Welcome to the G & H Cocktail Club! Every week we bring you an exciting recipe with a story curated by bartender Mike Wolf.
Spanish Gin & Tonic
Like many people, I’ve been dreaming of faraway vacations on white-sand beaches, or a blue-tiled fishing village in Portugal, or anywhere in Spain…but as it looks like international travel could be on hold for a while longer, I think I’ll take a vacation in a glass and make a gin and tonic. But, not just any gin and tonic, I’m talking about the incredibly immersive, botanically-focused Spanish Gin & Tonic. In my book Garden to Glass, I speak of the mindset of infusing as you drink, which allows a garnish to become an integral part of the cocktail – infusing into the liquid while you sit and enjoy your slowly-morphing libation. The Spanish-style G & T is the perfect embodiment of this idea, as different botanicals are added according to the flavor profile of the gin, the season you find yourself in (winter is a good time to open the spice cabinet for some star anise and cinnamon), and what’s available in your garden.
Throughout the Basque region of Spain – a mecca of food and drink culture – the “gin tonic” is ever-present. There are a few rules to follow: use a glass with a wide mouth (a large wine glass is perfect) to fully experience the aroma of the drink and go easy on the gin. This is a drink to linger over, nibble a bite here and there, and bide your time while deciding what’s for dinner. If you’re used to adding 2 to 3 ounces of gin in your usual gin and tonic – a method I like to call “tough day” cocktailing, as in “it’s been a tough day, I need a stiff one” – try about half of that amount and focus on good quality tonic water, herbs from the garden and botanicals from the pantry, like spices and peppercorns. Traveling the world through the glass in your hand has never been so easy. As they say in Spain, hasta la pro’xima vez, until next time!
Spanish Gin & Tonic
1.5 oz. Bristow Gin (or any botanically bolstered small-batch gin)
1 Dash of Regan’s orange bitters (or any aromatic bitters you have around)
6 oz. Tonic water* (I like Q Tonic, Jack Rudy, and Nashville’s own, Peninsula Tonic)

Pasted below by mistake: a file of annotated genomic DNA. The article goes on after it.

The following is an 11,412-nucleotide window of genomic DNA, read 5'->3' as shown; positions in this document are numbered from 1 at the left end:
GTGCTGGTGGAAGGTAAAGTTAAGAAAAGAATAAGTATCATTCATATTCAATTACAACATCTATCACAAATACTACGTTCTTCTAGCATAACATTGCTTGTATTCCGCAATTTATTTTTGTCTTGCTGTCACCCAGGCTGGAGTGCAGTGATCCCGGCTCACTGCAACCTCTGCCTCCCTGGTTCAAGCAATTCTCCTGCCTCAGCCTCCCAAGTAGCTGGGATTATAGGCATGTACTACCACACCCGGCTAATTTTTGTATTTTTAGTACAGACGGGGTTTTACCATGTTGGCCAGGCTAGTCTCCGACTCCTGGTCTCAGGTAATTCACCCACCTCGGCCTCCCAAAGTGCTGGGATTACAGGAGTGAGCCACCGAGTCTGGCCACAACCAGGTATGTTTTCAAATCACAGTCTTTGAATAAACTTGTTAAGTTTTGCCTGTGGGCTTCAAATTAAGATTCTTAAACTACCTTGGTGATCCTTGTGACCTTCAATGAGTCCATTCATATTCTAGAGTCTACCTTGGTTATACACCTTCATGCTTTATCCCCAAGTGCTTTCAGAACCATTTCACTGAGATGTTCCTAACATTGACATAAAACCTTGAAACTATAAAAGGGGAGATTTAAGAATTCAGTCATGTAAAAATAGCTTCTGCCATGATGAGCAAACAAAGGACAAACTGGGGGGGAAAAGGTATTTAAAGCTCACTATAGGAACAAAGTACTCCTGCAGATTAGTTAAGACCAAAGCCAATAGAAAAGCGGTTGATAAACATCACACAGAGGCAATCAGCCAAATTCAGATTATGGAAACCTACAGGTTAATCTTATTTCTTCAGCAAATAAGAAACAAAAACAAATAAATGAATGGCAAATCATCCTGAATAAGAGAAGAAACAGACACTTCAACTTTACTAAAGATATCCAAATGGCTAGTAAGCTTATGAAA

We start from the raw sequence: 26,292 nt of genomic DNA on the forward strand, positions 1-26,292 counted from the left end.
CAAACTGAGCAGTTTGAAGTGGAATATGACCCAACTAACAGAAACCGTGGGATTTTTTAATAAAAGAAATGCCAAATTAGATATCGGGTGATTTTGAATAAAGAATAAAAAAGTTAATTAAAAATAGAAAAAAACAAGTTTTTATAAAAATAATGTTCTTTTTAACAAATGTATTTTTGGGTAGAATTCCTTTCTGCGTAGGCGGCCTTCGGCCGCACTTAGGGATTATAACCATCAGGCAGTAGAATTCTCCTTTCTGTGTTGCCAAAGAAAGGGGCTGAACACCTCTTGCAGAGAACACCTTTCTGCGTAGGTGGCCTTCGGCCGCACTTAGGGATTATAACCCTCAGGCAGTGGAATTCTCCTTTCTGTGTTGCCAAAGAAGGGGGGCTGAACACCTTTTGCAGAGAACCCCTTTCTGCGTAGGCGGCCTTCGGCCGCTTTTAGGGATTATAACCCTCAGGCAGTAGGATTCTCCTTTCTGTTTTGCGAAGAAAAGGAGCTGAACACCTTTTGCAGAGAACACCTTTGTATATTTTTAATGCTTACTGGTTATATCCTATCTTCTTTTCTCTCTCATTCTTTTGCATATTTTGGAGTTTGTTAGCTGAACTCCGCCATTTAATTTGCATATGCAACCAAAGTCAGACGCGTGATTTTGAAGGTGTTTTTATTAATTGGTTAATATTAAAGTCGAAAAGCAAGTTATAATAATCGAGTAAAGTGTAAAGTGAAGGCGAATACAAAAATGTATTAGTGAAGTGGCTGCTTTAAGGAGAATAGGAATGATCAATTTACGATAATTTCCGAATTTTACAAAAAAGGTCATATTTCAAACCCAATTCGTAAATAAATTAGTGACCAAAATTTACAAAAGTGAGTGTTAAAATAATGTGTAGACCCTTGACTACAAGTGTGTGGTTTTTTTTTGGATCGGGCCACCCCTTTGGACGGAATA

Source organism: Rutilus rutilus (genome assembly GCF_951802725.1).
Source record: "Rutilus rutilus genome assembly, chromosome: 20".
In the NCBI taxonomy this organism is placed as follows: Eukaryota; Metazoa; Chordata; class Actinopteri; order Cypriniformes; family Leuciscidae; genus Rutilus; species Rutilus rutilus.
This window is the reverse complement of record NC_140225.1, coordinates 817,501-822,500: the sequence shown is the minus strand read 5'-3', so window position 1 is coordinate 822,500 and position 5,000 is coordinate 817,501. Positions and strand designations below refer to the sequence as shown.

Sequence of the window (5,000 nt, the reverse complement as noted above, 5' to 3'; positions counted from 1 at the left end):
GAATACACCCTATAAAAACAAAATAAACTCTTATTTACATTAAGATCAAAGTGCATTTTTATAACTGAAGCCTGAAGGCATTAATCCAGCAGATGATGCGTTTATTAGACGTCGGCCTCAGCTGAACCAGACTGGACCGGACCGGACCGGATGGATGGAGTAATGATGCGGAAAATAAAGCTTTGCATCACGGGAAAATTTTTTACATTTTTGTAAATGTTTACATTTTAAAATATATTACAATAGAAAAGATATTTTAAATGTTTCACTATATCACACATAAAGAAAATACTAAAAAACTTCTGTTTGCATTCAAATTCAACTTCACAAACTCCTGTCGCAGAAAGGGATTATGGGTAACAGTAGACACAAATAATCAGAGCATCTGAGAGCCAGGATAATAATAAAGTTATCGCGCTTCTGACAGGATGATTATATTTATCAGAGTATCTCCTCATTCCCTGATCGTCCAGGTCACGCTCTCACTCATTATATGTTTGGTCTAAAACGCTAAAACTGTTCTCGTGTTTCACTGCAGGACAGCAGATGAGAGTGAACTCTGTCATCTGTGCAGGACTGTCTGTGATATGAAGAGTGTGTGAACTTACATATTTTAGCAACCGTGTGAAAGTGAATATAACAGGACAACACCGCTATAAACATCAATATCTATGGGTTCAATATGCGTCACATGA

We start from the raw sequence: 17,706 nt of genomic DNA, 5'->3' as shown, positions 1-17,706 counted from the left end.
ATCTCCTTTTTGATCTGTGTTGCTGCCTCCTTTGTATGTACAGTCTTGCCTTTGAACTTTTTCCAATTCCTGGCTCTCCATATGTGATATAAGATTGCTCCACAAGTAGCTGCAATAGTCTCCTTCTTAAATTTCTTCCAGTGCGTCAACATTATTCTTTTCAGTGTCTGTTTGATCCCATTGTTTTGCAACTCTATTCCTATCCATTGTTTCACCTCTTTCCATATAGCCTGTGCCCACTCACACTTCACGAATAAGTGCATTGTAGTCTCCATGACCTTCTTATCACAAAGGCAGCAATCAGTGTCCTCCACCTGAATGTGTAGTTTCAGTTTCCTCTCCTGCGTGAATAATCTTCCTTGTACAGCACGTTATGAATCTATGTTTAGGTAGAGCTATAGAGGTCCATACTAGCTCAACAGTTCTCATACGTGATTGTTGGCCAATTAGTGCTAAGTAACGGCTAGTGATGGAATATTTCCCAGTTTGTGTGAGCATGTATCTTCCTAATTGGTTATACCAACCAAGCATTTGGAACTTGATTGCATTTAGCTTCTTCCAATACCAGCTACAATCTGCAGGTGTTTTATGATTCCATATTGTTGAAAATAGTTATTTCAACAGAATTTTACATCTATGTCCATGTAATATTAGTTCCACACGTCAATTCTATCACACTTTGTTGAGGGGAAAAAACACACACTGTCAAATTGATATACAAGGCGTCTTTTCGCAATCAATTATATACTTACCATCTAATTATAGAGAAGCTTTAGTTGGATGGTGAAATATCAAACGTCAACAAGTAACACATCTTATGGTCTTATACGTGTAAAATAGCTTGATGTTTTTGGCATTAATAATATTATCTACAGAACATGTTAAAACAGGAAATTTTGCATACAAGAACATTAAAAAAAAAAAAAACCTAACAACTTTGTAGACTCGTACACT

5 Pink peppercorns
2 Lemon verbena leaves
1 Thin swath of lemon peel
1 Sprig of rosemary**
Combine ingredients in a large goblet-style glass, wine glass, or anything with a wide enough mouth that you’ll be able to enjoy the aromatics of this elegant, complex sipper. Notice how the drink changes as it warms up and the botanicals slowly infuse into the cocktail.
*Whether you’re just beginning to enjoy cocktails or are a seasoned home-bar veteran, it’s time to start thinking about upping your tonic water game. By sidestepping the standard Schweppes or Canada Dry, you can find a whole world of small-batch tonic waters in your local bottle shop or online. Q Tonic, Fever-Tree (which boasts up to 8 different tonic varieties), and popular regional varieties like Jack Rudy and Peninsula are just a few to be on the lookout for.
**Feel free to add any fresh herb you have the kitchen or garden. Some of the most common kitchen herbs (thyme, parsley, oregano, bay leaf) will add a pleasing boost of aroma to your cocktail.
Remember, making and drinking cocktails should be a pleasurable experience. If you don’t have the brands listed, don’t be detoured; try it this time with what you have on hand.
About Mike Wolf
Writer and cocktail innovator Mike Wolf has made a name for himself crafting thoughtful and equally delicious libations inspired by shifting seasons and southern terroir. From building the bar program at Husk alongside venerable chef Sean Brock, to opening the tiki bar, Chopper, to writing Garden to Glass: Grow Your Drinks from the Ground Up and now a second book, Lost Spring: How We Cocktailed Through Crisis, Wolf has maintained a down-to-earth sensibility rooted in his homegrown garden in Nashville, blooming with upwards of 30 different herbs and vegetables dedicated to very best cocktails.